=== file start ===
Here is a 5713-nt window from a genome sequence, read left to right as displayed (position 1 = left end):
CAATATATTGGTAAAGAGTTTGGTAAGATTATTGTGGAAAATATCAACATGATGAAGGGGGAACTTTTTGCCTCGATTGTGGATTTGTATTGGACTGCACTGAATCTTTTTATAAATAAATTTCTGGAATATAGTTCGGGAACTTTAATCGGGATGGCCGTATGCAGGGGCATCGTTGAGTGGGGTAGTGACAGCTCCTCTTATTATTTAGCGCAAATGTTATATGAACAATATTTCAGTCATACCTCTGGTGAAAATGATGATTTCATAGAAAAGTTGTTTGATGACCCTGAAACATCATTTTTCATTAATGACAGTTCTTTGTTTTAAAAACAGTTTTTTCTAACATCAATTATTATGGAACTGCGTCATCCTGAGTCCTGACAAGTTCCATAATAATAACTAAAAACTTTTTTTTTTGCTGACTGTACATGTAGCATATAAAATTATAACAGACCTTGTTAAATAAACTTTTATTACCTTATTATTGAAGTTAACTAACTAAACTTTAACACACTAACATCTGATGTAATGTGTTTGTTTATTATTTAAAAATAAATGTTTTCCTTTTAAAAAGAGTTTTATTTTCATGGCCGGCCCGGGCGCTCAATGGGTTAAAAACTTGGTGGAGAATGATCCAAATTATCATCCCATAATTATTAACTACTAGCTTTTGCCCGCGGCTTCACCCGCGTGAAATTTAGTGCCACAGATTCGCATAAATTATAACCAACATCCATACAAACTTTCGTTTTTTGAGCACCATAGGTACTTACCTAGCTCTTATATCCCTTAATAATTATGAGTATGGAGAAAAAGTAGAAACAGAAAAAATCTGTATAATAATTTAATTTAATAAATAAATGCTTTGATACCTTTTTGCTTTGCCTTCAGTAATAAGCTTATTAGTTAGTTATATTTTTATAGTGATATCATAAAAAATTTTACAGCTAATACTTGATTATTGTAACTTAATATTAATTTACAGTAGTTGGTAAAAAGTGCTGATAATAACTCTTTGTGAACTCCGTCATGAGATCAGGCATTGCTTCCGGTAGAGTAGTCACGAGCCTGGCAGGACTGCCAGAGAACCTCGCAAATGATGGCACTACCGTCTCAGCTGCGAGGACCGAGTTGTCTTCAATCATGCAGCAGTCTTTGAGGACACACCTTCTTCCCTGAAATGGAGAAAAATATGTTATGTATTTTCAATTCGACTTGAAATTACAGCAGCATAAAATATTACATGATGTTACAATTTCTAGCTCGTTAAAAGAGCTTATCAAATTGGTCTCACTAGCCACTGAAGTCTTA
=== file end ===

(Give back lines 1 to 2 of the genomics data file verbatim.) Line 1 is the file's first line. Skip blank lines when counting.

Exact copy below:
Here is a 5713-nt window from a genome sequence, read left to right as displayed (position 1 = left end):
CAATATATTGGTAAAGAGTTTGGTAAGATTATTGTGGAAAATATCAACATGATGAAGGGGGAACTTTTTGCCTCGATTGTGGATTTGTATTGGACTGCACTGAATCTTTTTATAAATAAATTTCTGGAATATAGTTCGGGAACTTTAATCGGGATGGCCGTATGCAGGGGCATCGTTGAGTGGGGTAGTGACAGCTCCTCTTATTATTTAGCGCAAATGTTATATGAACAATATTTCAGTCATACCTCTGGTGAAAATGATGATTTCATAGAAAAGTTGTTTGATGACCCTGAAACATCATTTTTCATTAATGACAGTTCTTTGTTTTAAAAACAGTTTTTTCTAACATCAATTATTATGGAACTGCGTCATCCTGAGTCCTGACAAGTTCCATAATAATAACTAAAAACTTTTTTTTTTGCTGACTGTACATGTAGCATATAAAATTATAACAGACCTTGTTAAATAAACTTTTATTACCTTATTATTGAAGTTAACTAACTAAACTTTAACACACTAACATCTGATGTAATGTGTTTGTTTATTATTTAAAAATAAATGTTTTCCTTTTAAAAAGAGTTTTATTTTCATGGCCGGCCCGGGCGCTCAATGGGTTAAAAACTTGGTGGAGAATGATCCAAATTATCATCCCATAATTATTAACTACTAGCTTTTGCCCGCGGCTTCACCCGCGTGAAATTTAGTGCCACAGATTCGCATAAATTATAACCAACATCCATACAAACTTTCGTTTTTTGAGCACCATAGGTACTTACCTAGCTCTTATATCCCTTAATAATTATGAGTATGGAGAAAAAGTAGAAACAGAAAAAATCTGTATAATAATTTAATTTAATAAATAAATGCTTTGATACCTTTTTGCTTTGCCTTCAGTAATAAGCTTATTAGTTAGTTATATTTTTATAGTGATATCATAAAAAATTTTACAGCTAATACTTGATTATTGTAACTTAATATTAATTTACAGTAGTTGGTAAAAAGTGCTGATAATAACTCTTTGTGAACTCCGTCATGAGATCAGGCATTGCTTCCGGTAGAGTAGTCACGAGCCTGGCAGGACTGCCAGAGAACCTCGCAAATGATGGCACTACCGTCTCAGCTGCGAGGACCGAGTTGTCTTCAATCATGCAGCAGTCTTTGAGGACACACCTTCTTCCCTGAAATGGAGAAAAATATGTTATGTATTTTCAATTCGACTTGAAATTACAGCAGCATAAAATATTACATGATGTTACAATTTCTAGCTCGTTAAAAGAGCTTATCAAATTGGTCTCACTAGCCACTGAAGTCTTA